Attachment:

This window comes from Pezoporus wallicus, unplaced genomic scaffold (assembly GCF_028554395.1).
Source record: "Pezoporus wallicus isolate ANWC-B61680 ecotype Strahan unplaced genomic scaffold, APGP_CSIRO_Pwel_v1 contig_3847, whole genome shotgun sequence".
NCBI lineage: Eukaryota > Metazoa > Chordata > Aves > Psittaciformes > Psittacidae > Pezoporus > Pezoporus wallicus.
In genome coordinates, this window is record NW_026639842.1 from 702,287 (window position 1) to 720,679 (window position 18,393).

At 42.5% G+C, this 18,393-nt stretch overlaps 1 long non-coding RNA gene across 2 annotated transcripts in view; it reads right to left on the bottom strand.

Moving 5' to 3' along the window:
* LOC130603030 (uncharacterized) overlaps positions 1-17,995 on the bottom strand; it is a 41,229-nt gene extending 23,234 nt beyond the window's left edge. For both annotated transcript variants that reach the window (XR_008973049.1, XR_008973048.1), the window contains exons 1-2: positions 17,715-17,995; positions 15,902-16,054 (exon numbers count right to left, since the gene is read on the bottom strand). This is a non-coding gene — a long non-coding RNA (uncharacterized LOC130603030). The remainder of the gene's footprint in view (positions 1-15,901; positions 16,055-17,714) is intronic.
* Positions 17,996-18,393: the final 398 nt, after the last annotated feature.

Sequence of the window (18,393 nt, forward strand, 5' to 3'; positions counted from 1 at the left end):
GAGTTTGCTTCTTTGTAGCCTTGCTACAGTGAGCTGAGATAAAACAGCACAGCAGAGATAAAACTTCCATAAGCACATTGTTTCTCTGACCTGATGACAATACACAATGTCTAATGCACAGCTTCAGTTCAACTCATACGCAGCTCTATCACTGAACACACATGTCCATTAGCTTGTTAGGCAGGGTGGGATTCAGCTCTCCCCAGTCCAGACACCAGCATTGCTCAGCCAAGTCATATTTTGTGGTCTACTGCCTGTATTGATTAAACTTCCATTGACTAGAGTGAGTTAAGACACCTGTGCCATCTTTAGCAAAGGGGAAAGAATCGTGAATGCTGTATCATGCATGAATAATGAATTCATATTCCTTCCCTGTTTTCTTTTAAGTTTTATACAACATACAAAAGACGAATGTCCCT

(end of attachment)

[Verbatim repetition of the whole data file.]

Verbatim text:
This window comes from Pezoporus wallicus, unplaced genomic scaffold (assembly GCF_028554395.1).
Source record: "Pezoporus wallicus isolate ANWC-B61680 ecotype Strahan unplaced genomic scaffold, APGP_CSIRO_Pwel_v1 contig_3847, whole genome shotgun sequence".
NCBI lineage: Eukaryota > Metazoa > Chordata > Aves > Psittaciformes > Psittacidae > Pezoporus > Pezoporus wallicus.
In genome coordinates, this window is record NW_026639842.1 from 702,287 (window position 1) to 720,679 (window position 18,393).

At 42.5% G+C, this 18,393-nt stretch overlaps 1 long non-coding RNA gene across 2 annotated transcripts in view; it reads right to left on the bottom strand.

Moving 5' to 3' along the window:
* LOC130603030 (uncharacterized) overlaps positions 1-17,995 on the bottom strand; it is a 41,229-nt gene extending 23,234 nt beyond the window's left edge. For both annotated transcript variants that reach the window (XR_008973049.1, XR_008973048.1), the window contains exons 1-2: positions 17,715-17,995; positions 15,902-16,054 (exon numbers count right to left, since the gene is read on the bottom strand). This is a non-coding gene — a long non-coding RNA (uncharacterized LOC130603030). The remainder of the gene's footprint in view (positions 1-15,901; positions 16,055-17,714) is intronic.
* Positions 17,996-18,393: the final 398 nt, after the last annotated feature.

Sequence of the window (18,393 nt, forward strand, 5' to 3'; positions counted from 1 at the left end):
GAGTTTGCTTCTTTGTAGCCTTGCTACAGTGAGCTGAGATAAAACAGCACAGCAGAGATAAAACTTCCATAAGCACATTGTTTCTCTGACCTGATGACAATACACAATGTCTAATGCACAGCTTCAGTTCAACTCATACGCAGCTCTATCACTGAACACACATGTCCATTAGCTTGTTAGGCAGGGTGGGATTCAGCTCTCCCCAGTCCAGACACCAGCATTGCTCAGCCAAGTCATATTTTGTGGTCTACTGCCTGTATTGATTAAACTTCCATTGACTAGAGTGAGTTAAGACACCTGTGCCATCTTTAGCAAAGGGGAAAGAATCGTGAATGCTGTATCATGCATGAATAATGAATTCATATTCCTTCCCTGTTTTCTTTTAAGTTTTATACAACATACAAAAGACGAATGTCCCT